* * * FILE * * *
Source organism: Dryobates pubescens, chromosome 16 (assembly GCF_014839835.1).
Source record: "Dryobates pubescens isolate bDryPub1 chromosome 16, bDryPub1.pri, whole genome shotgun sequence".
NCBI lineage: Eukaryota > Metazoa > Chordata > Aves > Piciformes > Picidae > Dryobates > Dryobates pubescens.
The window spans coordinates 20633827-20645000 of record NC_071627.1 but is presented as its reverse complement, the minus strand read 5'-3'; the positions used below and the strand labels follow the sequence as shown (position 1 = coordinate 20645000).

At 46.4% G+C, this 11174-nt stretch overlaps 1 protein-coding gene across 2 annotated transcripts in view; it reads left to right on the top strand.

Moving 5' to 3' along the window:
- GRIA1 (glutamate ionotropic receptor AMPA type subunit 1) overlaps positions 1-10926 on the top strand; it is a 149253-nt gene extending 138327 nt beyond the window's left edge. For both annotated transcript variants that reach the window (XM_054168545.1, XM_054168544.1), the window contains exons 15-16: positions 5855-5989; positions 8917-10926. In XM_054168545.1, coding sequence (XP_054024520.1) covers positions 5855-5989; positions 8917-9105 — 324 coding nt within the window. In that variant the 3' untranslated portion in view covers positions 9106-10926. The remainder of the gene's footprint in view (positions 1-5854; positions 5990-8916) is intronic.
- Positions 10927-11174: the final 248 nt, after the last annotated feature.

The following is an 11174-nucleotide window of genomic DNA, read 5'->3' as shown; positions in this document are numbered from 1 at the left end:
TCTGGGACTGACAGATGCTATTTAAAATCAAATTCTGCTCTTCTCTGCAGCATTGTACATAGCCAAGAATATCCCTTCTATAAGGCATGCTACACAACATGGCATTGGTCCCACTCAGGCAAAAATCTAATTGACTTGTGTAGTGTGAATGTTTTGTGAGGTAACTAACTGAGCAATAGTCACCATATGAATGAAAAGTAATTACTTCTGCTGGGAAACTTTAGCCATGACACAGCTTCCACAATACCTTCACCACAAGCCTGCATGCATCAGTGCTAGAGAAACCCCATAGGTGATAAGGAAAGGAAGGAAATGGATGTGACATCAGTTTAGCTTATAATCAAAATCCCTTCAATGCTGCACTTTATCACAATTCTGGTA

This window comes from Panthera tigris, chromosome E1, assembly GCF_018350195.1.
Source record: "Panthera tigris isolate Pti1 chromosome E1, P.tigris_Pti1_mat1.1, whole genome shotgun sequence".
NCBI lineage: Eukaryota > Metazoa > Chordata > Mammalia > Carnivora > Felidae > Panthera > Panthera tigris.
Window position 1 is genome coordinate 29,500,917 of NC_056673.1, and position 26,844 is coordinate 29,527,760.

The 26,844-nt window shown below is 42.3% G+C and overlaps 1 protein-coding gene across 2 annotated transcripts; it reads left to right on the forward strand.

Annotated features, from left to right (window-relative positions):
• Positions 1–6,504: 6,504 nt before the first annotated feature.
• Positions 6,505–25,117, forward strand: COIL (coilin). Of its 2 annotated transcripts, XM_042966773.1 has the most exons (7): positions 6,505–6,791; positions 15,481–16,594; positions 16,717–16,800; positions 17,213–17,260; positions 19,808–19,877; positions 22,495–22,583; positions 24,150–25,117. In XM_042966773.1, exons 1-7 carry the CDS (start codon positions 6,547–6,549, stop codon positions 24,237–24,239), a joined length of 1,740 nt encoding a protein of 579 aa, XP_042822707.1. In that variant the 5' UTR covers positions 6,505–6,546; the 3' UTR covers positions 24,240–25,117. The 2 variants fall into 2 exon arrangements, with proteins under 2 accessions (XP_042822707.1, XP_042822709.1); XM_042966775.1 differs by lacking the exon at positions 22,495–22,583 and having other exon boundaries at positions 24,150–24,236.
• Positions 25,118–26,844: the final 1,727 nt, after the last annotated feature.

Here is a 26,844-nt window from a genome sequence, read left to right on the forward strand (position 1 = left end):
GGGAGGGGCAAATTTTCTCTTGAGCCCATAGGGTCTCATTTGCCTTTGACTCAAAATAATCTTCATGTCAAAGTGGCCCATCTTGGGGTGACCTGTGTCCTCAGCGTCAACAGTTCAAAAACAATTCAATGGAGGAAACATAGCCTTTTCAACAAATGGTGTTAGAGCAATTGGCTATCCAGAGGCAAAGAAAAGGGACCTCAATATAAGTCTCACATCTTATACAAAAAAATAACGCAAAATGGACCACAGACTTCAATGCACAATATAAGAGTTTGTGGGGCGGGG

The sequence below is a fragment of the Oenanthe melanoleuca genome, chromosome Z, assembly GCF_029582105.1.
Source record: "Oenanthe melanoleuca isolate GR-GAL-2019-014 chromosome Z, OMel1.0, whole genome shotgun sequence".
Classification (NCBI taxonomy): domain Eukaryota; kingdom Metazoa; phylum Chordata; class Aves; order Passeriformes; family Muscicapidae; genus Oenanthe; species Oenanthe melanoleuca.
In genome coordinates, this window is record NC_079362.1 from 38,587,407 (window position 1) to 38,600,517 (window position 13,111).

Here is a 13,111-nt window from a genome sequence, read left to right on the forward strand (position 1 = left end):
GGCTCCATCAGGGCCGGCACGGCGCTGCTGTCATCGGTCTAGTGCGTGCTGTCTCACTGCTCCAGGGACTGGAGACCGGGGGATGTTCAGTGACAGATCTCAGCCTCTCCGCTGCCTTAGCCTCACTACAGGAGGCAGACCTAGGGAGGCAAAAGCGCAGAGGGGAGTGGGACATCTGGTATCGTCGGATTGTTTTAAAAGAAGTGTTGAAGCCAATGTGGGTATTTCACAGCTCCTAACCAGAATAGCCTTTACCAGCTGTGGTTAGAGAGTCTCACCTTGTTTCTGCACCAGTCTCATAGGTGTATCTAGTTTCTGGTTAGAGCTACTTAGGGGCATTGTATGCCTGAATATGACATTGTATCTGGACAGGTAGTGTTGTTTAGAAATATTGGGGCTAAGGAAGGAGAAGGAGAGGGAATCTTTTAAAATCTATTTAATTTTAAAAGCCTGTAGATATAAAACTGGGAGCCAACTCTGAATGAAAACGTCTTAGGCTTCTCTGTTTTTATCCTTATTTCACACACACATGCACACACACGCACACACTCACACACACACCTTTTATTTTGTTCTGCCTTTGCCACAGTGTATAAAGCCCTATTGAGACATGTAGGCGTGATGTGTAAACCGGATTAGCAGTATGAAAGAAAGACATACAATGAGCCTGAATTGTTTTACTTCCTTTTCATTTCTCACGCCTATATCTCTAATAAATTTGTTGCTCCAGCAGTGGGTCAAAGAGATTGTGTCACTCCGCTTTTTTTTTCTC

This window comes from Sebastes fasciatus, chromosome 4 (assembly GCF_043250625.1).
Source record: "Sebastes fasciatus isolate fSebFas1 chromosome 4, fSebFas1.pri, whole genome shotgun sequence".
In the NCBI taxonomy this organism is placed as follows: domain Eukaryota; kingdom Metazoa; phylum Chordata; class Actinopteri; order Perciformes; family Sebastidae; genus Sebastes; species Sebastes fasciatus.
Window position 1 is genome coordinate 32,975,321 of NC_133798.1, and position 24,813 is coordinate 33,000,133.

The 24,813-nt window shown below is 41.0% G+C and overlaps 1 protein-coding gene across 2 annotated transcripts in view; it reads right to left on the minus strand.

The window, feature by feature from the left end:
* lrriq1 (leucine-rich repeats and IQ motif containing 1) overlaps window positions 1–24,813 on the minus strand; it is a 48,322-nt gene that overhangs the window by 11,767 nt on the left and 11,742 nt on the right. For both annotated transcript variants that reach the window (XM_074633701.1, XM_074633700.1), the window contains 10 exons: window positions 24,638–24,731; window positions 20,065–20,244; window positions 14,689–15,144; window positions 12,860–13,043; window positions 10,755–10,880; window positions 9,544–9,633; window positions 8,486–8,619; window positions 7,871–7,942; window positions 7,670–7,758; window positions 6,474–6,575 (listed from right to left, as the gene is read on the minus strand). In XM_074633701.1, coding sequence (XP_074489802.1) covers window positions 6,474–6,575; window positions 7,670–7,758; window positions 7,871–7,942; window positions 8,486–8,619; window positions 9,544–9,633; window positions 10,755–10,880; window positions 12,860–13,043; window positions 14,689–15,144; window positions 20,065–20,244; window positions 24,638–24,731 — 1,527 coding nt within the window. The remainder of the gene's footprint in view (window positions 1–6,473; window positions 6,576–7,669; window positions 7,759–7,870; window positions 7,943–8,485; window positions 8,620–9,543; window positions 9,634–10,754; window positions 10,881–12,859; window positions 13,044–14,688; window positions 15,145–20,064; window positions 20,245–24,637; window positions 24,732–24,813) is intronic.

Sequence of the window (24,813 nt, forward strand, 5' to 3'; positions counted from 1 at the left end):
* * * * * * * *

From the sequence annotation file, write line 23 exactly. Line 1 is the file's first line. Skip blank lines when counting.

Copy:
Source record: "Oenanthe melanoleuca isolate GR-GAL-2019-014 chromosome Z, OMel1.0, whole genome shotgun sequence".